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Week in Reviews: Freemans, Japonais both goose-egged

1) At the end of the day, Frank Bruni has the burden of relevancy. While others can play it looser, and, fortunately, do, the Frank has to matter. It's one of those for better or for worse things. So his sticking Freemans with a Satisfactory this week is somewhat inexplicable in that it reads mostly as an "I told you so" wrist slap:

It’s the kind of unlikely restaurant you’d sooner expect to find in a David Lynch movie than in reality, but here it is, and here it’s been since the summer of 2004, at times pretending to shun attention as a cunning means of getting it...

Most of its dishes — including a dessert that’s essentially a brownie á la mode and another that mashes together berries and poundcake — could be quickly and easily replicated at home. If cooking were a sport involving a pool, a springboard and numerical degrees of difficulty, nearly everything Freemans does would be a swan dive. There’s not a triple flip in the bunch. That’s not a fatal knock, and Freemans must be commended for keeping the average price of entrees to about $20.

Certainly, Bruni has the right to set the adgenda as he wishes; but come to think of it, perhaps the one would have been better suited for $25 and Under. Oh, right. [NYT]

2) Adam Platt issues a goose egg of his own this week, taking to task Gramercy mega-newcomer Japonais:

A few of the splashy new Asian joints in town (Morimoto, Matsuri, Buddakhan) happen to have accomplished, even world-class, chefs in the kitchen. At Japonais, however, the menu is an overwrought, even cryptic, document, including subsections for “Les Soupes” and “Les Salades,” plus a list of appetizers and maki rolls designed mostly to be picked at with your drinks. The house sushi is standard, though aggressively priced, and the chef’s signature rolls (try “Spicy Mono” and “Tuna Tuna Salmon”) are perfectly good. But after that, things go steadily downhill.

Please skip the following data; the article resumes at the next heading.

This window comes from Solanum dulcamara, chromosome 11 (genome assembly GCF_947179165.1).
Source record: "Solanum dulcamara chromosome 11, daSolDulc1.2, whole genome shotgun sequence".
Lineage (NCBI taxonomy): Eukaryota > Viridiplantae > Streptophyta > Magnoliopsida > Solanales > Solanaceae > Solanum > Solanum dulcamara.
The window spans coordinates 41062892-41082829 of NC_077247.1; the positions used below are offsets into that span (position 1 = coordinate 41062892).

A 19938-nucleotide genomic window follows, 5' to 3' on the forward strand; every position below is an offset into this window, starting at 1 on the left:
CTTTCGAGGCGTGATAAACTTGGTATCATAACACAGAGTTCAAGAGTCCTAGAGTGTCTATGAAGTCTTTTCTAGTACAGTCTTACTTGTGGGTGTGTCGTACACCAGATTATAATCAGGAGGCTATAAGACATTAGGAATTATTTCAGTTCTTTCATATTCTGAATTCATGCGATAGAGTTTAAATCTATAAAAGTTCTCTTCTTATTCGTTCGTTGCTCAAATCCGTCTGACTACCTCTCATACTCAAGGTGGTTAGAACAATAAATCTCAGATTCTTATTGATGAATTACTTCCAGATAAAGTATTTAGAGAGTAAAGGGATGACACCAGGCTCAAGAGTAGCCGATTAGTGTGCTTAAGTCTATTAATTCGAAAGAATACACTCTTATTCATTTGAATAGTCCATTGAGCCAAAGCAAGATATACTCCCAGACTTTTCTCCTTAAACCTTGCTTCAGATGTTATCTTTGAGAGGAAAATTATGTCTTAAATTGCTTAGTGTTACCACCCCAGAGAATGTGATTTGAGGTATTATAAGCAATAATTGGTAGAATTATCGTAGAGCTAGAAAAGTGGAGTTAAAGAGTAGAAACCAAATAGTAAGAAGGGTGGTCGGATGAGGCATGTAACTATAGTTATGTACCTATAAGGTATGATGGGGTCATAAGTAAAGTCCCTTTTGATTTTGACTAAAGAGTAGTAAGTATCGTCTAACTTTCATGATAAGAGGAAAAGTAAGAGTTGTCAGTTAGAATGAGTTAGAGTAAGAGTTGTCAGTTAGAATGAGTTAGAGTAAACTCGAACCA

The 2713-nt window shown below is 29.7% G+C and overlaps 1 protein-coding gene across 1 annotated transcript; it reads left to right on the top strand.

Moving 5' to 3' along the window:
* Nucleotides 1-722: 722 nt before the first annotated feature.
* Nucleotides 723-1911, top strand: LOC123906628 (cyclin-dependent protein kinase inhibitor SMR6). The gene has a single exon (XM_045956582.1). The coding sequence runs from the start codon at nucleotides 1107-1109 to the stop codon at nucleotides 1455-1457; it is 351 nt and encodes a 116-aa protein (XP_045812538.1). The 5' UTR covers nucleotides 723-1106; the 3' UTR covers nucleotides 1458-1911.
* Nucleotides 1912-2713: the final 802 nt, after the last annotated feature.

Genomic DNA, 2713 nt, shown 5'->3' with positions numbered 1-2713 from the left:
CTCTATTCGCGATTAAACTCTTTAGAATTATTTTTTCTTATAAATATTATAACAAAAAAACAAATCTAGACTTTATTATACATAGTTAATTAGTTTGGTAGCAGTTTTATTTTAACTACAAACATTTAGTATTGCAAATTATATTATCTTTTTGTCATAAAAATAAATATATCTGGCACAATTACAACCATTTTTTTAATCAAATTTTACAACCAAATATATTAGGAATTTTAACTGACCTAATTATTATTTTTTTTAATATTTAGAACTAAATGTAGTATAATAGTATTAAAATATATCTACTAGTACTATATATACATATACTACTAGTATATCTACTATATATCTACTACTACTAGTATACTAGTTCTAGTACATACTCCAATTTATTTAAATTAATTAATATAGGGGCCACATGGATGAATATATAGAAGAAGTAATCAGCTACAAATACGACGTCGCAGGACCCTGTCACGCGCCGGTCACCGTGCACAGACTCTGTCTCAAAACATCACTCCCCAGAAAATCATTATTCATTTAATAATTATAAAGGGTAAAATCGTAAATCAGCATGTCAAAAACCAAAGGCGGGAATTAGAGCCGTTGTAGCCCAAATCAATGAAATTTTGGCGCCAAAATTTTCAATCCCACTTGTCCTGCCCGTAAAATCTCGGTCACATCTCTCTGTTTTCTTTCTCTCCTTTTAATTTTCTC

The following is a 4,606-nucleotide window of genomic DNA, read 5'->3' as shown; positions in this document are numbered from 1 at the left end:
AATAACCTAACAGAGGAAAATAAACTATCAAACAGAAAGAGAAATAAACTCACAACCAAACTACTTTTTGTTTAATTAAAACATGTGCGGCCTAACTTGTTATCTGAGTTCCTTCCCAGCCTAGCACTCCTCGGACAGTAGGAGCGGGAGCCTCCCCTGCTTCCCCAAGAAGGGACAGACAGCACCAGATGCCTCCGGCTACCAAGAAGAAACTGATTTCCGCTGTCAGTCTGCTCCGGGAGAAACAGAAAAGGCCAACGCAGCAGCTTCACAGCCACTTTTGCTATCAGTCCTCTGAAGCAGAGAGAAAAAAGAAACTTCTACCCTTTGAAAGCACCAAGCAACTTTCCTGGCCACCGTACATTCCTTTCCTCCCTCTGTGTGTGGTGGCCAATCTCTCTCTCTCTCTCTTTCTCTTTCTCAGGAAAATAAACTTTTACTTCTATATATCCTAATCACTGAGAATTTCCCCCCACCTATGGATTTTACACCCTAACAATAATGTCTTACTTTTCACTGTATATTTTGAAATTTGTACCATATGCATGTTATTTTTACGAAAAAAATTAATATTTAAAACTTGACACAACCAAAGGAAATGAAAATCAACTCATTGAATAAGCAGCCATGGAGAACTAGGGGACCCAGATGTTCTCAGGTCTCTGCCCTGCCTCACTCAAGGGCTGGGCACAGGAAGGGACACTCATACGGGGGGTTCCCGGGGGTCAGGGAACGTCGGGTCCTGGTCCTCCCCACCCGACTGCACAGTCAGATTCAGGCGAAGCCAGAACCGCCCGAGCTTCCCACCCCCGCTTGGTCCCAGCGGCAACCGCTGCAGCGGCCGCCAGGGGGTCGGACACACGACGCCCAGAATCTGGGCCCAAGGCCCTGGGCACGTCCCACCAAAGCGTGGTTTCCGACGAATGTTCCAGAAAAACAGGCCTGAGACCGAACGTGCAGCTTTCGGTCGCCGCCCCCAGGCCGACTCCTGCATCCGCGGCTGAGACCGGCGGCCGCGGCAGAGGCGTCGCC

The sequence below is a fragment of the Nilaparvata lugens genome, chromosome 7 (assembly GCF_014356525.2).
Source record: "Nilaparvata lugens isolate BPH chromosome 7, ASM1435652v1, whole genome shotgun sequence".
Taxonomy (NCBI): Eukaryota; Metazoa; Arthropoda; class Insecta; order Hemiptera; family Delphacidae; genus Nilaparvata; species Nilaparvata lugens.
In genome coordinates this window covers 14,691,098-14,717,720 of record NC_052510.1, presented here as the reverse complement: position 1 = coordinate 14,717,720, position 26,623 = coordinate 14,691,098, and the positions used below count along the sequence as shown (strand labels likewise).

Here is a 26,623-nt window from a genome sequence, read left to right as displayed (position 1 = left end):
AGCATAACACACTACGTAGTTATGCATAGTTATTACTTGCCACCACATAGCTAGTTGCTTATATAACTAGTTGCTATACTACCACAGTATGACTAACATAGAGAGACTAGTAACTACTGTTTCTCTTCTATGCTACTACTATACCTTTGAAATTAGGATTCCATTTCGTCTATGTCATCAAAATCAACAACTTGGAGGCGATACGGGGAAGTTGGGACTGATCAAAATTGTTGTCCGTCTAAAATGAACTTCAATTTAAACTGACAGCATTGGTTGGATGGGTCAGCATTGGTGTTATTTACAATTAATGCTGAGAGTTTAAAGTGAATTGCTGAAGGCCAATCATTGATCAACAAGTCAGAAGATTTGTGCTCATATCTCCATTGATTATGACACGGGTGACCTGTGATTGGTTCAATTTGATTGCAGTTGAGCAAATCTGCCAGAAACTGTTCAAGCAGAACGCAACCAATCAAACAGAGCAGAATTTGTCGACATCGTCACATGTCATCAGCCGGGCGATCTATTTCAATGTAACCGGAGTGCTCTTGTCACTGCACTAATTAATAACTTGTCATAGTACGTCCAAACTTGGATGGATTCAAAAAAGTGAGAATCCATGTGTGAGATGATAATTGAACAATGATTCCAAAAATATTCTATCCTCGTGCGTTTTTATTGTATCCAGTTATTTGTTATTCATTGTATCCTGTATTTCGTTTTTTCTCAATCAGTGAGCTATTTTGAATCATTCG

And that's the story of how Japonais got the Deathwatch committee's undivided attention. N.B., Gastro Chic has a few words to say about all this, too. [NYM]

Ahead, Stevie 'The Cuozz' Cuozzo on Boqueria and -- wait for it, wait for it -- Elsewhere.

3) Coming as close as he has in months to filing a formal review, Steve Cuozzo files on Boqueria, which he rather likes:

Tapas-making is a serious craft not mastered merely by throwing a few pieces of Serrano ham on a cracker. Boqueria's lineup is an arresting alloy of tradition and originality. And everything comes out of the kitchen sparkling fresh.

One night, [chef Seamus] Mullen improvised with mackerel "that came in too small" to be a large dish, he said. The fish was pickled, boned and graced with complementary shades of olive tapenade and apple - all in perfect balance.

Mullen's paella Valenciana uses clasparra rice, a short-grain variety with a crackling consistency that's a far cry from the mushy strains common here. It's ideal to absorb the flavors of saffron and shellfish, and it made all the difference.

The menu can be confusing, with dishes of varying sizes priced at $3, $6, $11, $19 and (for sharing) $29. but the waitstaff walks you through it without making you feel like a nincompoop.

Nincompoop, being The Cuozz's subtle way of asserting his non-critic status. [NYP]

Elsewhere, Peter Meehan at Forte Baden Baden, Paul Adams at Tasting Room, Robert Sietsema at Treichville, Bruni via the Bruniblog at Boqueria, Tables for Two at Ushiwakamaru, Strong Upstairs at Country, and Ryan Sutton has the early word on Le Cirque Cafe and Chat Noir.

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